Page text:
Colour in the Workplace

In this series of blog posts, we have already looked at the use of colour in hospitality spaces and education spaces. Now, it’s time to explore beneficial ways to use colour in the workplace. We are all familiar with the concept of companies relying heavily on their brand colours within workplace design schemes to be instantly recognisable. But does this use of corporate identity really provide human benefit? Using colour in a more considered way can have huge benefits on the productivity and wellbeing of their staff (and, of course, looks a lot more sophisticated!). 

As with other sectors we’ve spoken about, fulfilling the diverse needs of all individuals that occupy a space is crucial. The design of offices and its effect on the wellbeing and productivity of staff has a direct impact on a business’ success. Architects and designers have a responsibility to achieve this diversity and wellbeing – trying to focus in a busy office is no easy feat if you have a low threshold for sensory stimulation. Equally, creating your best work in a silent space might not be possible if you thrive in the hustle and bustle of a livelier setting. 

So, we know we need to design different spaces for different needs. And there are various ways we can do this by zoning using colour.  Colour can have a large impact on our emotional responses; research has found that when we view different colours, there are changes in neurotransmitters such as serotonin (the ‘happy chemical’), melatonin (the sleep hormone) and norepinephrine (the stress hormone).i

Touch & Tones II - Gold & Sapphire

Touch & Tones II – Gold & Sapphire

Works Geometry - Canary

Works Geometry – Canary

Dolomite - Lapis Lazuli

Dolomite – Lapis Lazuli

Studies have also shown that: 

  • Yellows are considered to be cheerful and uplifting,ii and have a positive effect on mood and wellbeing when used in spaces aiming to excite and energise.iii
  • Blues can aid digestion and sleep due to their calming effect.iv
  • Green is the easiest colour for the retina to focus on and so is a great colour for concentration.  
  • Green is also the least likely colour to cause a migraine, according to the Migraine Trust and Dulux, so would be beneficial in areas where the most occupants spend a lot of time.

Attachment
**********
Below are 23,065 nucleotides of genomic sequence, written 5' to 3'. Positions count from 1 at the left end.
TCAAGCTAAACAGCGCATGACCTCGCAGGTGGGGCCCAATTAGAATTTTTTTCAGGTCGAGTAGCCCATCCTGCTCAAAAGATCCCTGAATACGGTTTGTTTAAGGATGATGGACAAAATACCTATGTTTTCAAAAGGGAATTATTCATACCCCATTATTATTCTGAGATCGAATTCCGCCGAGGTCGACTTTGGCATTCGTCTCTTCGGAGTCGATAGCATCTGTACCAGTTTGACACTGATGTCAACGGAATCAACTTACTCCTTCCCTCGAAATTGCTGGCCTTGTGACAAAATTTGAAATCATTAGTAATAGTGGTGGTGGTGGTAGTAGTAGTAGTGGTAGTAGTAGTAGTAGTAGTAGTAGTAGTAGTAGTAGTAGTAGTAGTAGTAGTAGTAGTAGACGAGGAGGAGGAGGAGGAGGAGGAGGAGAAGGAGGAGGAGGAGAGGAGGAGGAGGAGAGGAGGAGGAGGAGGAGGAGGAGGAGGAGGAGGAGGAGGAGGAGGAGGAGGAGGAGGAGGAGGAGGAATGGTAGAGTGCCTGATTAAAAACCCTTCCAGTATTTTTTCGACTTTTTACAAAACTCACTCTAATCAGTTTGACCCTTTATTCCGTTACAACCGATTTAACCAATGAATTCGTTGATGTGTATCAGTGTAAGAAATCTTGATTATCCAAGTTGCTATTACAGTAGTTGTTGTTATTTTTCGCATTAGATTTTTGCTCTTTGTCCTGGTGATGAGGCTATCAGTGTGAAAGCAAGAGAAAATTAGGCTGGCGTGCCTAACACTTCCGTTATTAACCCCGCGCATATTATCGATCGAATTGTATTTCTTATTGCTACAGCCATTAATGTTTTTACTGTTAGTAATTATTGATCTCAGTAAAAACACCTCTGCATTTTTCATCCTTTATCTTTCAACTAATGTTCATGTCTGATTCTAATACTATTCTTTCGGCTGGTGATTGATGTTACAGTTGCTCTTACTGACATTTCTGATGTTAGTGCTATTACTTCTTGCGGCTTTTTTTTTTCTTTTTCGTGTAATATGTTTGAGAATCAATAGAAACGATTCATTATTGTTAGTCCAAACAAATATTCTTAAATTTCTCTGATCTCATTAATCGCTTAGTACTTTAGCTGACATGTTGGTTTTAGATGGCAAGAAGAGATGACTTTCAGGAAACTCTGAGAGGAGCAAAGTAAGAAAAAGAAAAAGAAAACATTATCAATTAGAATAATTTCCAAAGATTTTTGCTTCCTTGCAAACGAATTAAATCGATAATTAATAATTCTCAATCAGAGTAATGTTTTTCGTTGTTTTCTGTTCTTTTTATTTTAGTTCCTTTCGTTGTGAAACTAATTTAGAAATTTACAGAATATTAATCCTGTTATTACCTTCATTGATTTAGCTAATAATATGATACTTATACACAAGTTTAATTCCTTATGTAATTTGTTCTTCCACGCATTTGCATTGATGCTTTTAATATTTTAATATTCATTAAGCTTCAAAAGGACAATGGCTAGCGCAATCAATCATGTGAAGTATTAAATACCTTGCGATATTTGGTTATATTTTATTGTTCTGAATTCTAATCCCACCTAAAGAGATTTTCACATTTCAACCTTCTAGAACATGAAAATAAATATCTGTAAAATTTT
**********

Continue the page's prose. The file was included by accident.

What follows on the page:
Broome Street - Yellow Glass

Broome Street – Yellow Glass

Works Geometry - Lime

Works Geometry – Lime

Touch & Tones II - Biscuit, Olive

Touch & Tones II – Biscuit, Olive

Broome Street - Blue Glass

Broome Street – Blue Glass

Given this, for a fully inclusive approach to using colour within design, it would make sense to choose colours carefully to separate places of focus and concentration from social areas, creative spaces, and restorative zones. Follow research findings and the Ecological Valence Theory to help to create the desired atmosphere, such as blue for calm, green for focus, and yellow for social. Zoning spaces using colour can signal to occupants what the space is intended for and allows them to pick and choose spaces depending on their preference, activity, or mood. Finally, considering the placement of these colours so that they have a more natural configuration as found in nature, (e.g., lighter colours or shades overhead and richer colours or darker shades towards the ground) can aid visual comfort and reassurance. 

The use of colour in the workplace can provide numerous human centered benefits in the post covid age; from defining circulation routes, and aiding distancing in the use of flooring tiles, delineating zones of activity and enhancing mood.  

It is time to think of workplace colour schemes as less about defining identity and more about enhancing human wellbeing and performance. 



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